Glove Intelligent Assistant
Last week’s blog article discussed the role of the Food and Drug Administration (FDA) in regulating marketing certifications of gloves in the American (US) market. This week we will explore more specific quality specifications of medical or exam grade gloves. How do we ensure the quality of a medical or exam grade glove? What are the measurements and standards that are used when manufacturing medical or exam grade gloves? This blog article will answer these questions, which many consumers are likely curious about.
Before we can talk about glove specifications, we have to introduce the third body testing organizations that both stipulate and verify the results of such standards. The American (US) market uses standards set by the American Society for Testing and Materials International (ASTM International). There is also the International Organization for Standardization (ISO) which works to codify standards with ASTM International. The Canadian market follows ISO and ASTM standards. However, the European market is influenced by the Europäische Norm (German for European Norm) and their standards are set by three organizations: The European Committee for Standardization (CEN), European Committee for Electrotechnical Standardization (CENELEC), and European Telecommunications Standards Institute (ETSI).
In the glove industry, standards are reinforced by each country’s government organization. For the American market, this would be the FDA. The Canadian market is governed by Health Canada, and they require a license to sell medical devices. The Canadian Medical Device Establishment Licence (MDEL) requires all products to meet ASTM or ISO testing standards for the specific materials involved in their production. For the European Union, products must acquire Conformité Européenne (French for European Conformity)or CE certification before being sold in any country a part of the EU. CE certification is similar to the FDA’s 501(k) premarket certification that was discussed in last week’s blog article.
To pass each market’s certification process, medical or exam grade gloves must meet each organization’s testing standards. The FDA recognizes ASTM D5151, D6124, D412, D3767, and F1671 as general standards for medical or exam grade gloves. However, there are different specifications for different glove materials. The FDA specifies ASTM D6319 for Nitrile gloves, ASTM D5250 for Poly Vinyl gloves, and ASTM D3578 for latex gloves. Health Canada follows the same standards as the FDA but stipulates that ISO standards are also acceptable as proof for measuring glove quality. This would be ISO 11193-1 and 21171:2006 for general testing standards of medical gloves. For specific glove material, Health Canada requires latex gloves to comply with ISO 11193-1:2008 type 1, nitrile gloves to comply with ISO 11193-1:2008 type 2, and poly vinyl gloves to comply with ISO 11193-2:2006. The European market requires medical or exam grade gloves to follow the general testing standards of EN 455-1, 455-2, and 455-3.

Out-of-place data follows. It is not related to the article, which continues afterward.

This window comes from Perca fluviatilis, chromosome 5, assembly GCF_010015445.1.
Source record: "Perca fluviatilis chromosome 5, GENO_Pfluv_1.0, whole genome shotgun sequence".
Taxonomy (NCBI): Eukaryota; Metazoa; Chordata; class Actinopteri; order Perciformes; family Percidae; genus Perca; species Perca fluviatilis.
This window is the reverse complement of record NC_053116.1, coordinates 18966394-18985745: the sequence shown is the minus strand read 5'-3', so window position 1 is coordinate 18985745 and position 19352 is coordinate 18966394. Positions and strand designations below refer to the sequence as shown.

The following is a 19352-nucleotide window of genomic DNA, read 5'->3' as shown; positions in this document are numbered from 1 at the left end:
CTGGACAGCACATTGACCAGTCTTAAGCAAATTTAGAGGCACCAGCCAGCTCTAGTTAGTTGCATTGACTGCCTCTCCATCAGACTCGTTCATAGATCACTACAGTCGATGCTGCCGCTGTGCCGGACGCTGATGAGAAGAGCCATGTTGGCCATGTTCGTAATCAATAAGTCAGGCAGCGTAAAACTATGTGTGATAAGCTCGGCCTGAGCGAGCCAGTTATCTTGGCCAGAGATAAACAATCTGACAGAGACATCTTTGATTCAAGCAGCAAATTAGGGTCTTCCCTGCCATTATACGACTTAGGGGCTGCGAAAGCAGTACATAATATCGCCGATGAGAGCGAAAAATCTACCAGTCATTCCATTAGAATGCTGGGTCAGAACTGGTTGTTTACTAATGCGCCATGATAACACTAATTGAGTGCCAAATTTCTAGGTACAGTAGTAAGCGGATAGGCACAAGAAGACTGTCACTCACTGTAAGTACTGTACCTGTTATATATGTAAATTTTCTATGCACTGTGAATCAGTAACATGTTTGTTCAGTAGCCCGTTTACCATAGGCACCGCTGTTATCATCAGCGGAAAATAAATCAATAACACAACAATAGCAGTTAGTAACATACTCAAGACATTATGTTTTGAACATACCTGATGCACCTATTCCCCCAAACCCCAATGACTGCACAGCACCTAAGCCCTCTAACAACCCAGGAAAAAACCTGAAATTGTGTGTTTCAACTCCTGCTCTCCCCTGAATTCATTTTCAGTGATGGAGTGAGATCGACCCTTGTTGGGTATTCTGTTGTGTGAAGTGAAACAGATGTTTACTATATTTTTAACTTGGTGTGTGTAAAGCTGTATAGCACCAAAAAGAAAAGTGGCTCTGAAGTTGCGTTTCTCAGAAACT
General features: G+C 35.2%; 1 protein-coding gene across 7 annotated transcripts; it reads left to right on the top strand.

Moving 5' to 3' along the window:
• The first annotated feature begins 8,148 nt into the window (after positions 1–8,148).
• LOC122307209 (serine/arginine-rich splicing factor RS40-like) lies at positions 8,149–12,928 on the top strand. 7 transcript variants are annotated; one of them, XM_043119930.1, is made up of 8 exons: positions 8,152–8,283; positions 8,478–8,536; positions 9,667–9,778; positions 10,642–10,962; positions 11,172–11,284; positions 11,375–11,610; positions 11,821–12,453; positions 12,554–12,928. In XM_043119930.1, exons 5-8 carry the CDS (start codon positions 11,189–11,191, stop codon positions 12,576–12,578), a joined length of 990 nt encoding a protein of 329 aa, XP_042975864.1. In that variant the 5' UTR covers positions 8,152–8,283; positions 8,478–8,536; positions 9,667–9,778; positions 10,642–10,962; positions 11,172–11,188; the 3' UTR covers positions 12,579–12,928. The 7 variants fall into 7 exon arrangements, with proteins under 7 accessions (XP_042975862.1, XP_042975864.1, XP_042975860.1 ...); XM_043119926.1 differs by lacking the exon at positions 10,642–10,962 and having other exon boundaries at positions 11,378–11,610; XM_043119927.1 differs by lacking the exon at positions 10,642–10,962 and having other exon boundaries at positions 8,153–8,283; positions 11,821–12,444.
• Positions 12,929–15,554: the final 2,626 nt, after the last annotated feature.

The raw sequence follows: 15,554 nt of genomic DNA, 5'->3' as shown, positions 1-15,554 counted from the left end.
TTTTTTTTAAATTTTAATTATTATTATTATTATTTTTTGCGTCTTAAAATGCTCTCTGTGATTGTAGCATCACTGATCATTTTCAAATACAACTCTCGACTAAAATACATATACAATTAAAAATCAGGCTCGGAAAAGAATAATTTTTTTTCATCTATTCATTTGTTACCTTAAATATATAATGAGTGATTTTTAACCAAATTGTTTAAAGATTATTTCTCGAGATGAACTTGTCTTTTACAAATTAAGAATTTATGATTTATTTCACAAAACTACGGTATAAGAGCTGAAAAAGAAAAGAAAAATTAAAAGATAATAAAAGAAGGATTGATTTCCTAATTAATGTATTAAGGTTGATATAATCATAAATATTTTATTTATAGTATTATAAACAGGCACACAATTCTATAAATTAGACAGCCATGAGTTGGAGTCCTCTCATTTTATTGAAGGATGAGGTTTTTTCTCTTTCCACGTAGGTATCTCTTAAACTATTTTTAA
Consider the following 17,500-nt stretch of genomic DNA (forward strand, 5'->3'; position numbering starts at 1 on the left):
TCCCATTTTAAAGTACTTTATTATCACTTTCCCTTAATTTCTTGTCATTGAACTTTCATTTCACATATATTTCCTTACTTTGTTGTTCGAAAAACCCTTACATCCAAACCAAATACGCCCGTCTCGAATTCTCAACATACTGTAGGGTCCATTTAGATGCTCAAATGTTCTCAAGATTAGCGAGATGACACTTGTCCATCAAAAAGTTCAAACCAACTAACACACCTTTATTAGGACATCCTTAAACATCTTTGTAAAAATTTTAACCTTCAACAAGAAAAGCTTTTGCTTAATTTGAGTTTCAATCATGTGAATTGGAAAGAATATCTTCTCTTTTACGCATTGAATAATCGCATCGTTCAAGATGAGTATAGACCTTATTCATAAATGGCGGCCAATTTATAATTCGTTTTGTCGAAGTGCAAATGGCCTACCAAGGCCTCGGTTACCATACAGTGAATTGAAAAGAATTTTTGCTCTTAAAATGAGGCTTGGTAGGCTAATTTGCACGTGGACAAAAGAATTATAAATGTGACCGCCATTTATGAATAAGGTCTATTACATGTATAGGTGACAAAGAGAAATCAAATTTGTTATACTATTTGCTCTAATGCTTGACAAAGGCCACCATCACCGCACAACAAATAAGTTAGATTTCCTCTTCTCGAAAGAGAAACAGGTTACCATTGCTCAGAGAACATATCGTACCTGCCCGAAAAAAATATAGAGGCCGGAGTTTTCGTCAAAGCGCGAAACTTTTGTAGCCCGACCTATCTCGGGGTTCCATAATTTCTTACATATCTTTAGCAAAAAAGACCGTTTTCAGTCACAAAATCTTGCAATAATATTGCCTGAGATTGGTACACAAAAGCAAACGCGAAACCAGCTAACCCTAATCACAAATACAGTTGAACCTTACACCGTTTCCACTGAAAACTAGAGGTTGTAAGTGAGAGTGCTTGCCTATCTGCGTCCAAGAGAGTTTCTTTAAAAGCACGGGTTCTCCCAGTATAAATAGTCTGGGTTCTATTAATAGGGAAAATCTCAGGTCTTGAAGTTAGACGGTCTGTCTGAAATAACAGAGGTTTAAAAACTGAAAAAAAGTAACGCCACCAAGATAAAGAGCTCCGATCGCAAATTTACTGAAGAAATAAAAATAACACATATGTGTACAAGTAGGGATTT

The previously listed standards above will be explained in further detail below. The ASTM D5151 standard tests for any holes that water or air can leak through, which may compromise the performance of the glove. The results are measured in Acceptable Quality Level (AQL) which measures the percentage of failure in each batch of gloves that undergo the test. The Canadian market recognizes the same testing standard but with ISO 11193-1 and EN 455-1 is the equivalent standard for the EU market. ASTM D6124, ISO 21171:2006, and EN 455-3 test for residual powder found on medical gloves. These standards were codified because many major health organizations have determined residual powder on gloves can lead to allergic reactions or further critical health complications among patients. ASTM D412, ISO 11193-1, and EN 455-2 measure the physical properties or the tensile strength of medical or exam grade gloves. ASTM D3767, ISO 11193-1, and EN 455-2 are standards that check for consistent measurements of thickness, length, and palm width between each glove. ASTM F1671, ISO 374-5, and EN 455-3 test for adequate protection against mico-organisms or pathogens. There are also additional voluntary standards that different brands or products may choose to test against. An example would be SW gloves specifically testing against fentanyl and simulated gastric acid under ASTM D6978-05.
As many of these testing standards stipulate similar testing procedures, just with different labels or serial codes, they can be used interchangeably depending on the context. The FDA, Health Canada, and EN may allow for manufacturers to submit them interchangeably when applying for certifications. Nevertheless, consumers should be careful when evaluating which brands, they are purchasing from and the products they are buying. The highest quality medical or exam grade gloves will always list the results of each testing standard their products have gone through. SW products have always gone through rigorous quality control testing. Our test results are listed under documents on each product’s webpage.